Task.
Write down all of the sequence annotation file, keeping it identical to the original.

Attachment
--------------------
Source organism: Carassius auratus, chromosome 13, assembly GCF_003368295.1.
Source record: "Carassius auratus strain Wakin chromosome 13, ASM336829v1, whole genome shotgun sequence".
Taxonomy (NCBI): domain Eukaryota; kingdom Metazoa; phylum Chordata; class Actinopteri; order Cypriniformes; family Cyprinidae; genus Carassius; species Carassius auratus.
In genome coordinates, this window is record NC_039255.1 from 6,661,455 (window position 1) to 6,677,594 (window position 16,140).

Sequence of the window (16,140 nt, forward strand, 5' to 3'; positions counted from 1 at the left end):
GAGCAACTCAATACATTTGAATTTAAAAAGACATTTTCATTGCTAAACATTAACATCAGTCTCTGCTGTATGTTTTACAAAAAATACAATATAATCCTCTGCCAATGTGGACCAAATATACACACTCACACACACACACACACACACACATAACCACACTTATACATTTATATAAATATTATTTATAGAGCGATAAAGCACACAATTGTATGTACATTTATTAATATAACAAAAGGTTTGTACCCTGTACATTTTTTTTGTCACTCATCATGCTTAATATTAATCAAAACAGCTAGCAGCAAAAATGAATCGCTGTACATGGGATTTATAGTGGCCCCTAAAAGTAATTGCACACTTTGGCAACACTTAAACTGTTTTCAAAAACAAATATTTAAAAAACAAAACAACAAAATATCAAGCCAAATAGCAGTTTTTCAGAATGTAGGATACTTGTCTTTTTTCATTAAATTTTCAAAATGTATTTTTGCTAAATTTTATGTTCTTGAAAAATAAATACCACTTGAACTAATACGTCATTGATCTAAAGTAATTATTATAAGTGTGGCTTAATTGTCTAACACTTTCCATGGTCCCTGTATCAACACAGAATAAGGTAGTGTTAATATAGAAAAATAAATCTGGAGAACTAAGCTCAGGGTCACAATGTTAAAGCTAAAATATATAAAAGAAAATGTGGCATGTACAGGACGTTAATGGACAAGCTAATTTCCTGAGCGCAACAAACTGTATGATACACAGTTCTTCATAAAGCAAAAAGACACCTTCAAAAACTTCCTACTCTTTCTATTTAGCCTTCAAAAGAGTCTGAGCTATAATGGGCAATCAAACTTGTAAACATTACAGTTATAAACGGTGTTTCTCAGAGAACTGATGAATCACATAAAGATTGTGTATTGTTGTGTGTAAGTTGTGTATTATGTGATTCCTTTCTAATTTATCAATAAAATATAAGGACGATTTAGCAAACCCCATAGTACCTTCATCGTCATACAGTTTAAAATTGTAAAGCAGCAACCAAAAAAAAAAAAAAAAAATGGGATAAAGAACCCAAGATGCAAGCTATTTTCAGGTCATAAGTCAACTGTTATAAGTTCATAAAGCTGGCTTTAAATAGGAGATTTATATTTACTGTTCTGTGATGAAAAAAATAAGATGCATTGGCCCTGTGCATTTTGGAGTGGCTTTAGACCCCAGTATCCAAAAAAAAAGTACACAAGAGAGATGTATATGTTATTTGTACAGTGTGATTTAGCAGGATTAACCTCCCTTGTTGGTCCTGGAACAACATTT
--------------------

Source organism: Carassius auratus, chromosome 13, assembly GCF_003368295.1.
Source record: "Carassius auratus strain Wakin chromosome 13, ASM336829v1, whole genome shotgun sequence".
Taxonomy (NCBI): domain Eukaryota; kingdom Metazoa; phylum Chordata; class Actinopteri; order Cypriniformes; family Cyprinidae; genus Carassius; species Carassius auratus.
In genome coordinates, this window is record NC_039255.1 from 6,661,455 (window position 1) to 6,677,594 (window position 16,140).

Sequence of the window (16,140 nt, forward strand, 5' to 3'; positions counted from 1 at the left end):
GAGCAACTCAATACATTTGAATTTAAAAAGACATTTTCATTGCTAAACATTAACATCAGTCTCTGCTGTATGTTTTACAAAAAATACAATATAATCCTCTGCCAATGTGGACCAAATATACACACTCACACACACACACACACACACACATAACCACACTTATACATTTATATAAATATTATTTATAGAGCGATAAAGCACACAATTGTATGTACATTTATTAATATAACAAAAGGTTTGTACCCTGTACATTTTTTTTGTCACTCATCATGCTTAATATTAATCAAAACAGCTAGCAGCAAAAATGAATCGCTGTACATGGGATTTATAGTGGCCCCTAAAAGTAATTGCACACTTTGGCAACACTTAAACTGTTTTCAAAAACAAATATTTAAAAAACAAAACAACAAAATATCAAGCCAAATAGCAGTTTTTCAGAATGTAGGATACTTGTCTTTTTTCATTAAATTTTCAAAATGTATTTTTGCTAAATTTTATGTTCTTGAAAAATAAATACCACTTGAACTAATACGTCATTGATCTAAAGTAATTATTATAAGTGTGGCTTAATTGTCTAACACTTTCCATGGTCCCTGTATCAACACAGAATAAGGTAGTGTTAATATAGAAAAATAAATCTGGAGAACTAAGCTCAGGGTCACAATGTTAAAGCTAAAATATATAAAAGAAAATGTGGCATGTACAGGACGTTAATGGACAAGCTAATTTCCTGAGCGCAACAAACTGTATGATACACAGTTCTTCATAAAGCAAAAAGACACCTTCAAAAACTTCCTACTCTTTCTATTTAGCCTTCAAAAGAGTCTGAGCTATAATGGGCAATCAAACTTGTAAACATTACAGTTATAAACGGTGTTTCTCAGAGAACTGATGAATCACATAAAGATTGTGTATTGTTGTGTGTAAGTTGTGTATTATGTGATTCCTTTCTAATTTATCAATAAAATATAAGGACGATTTAGCAAACCCCATAGTACCTTCATCGTCATACAGTTTAAAATTGTAAAGCAGCAACCAAAAAAAAAAAAAAAAAATGGGATAAAGAACCCAAGATGCAAGCTATTTTCAGGTCATAAGTCAACTGTTATAAGTTCATAAAGCTGGCTTTAAATAGGAGATTTATATTTACTGTTCTGTGATGAAAAAAATAAGATGCATTGGCCCTGTGCATTTTGGAGTGGCTTTAGACCCCAGTATCCAAAAAAAAAGTACACAAGAGAGATGTATATGTTATTTGTACAGTGTGATTTAGCAGGATTAACCTCCCTTGTTGGTCCTGGAACAACATTT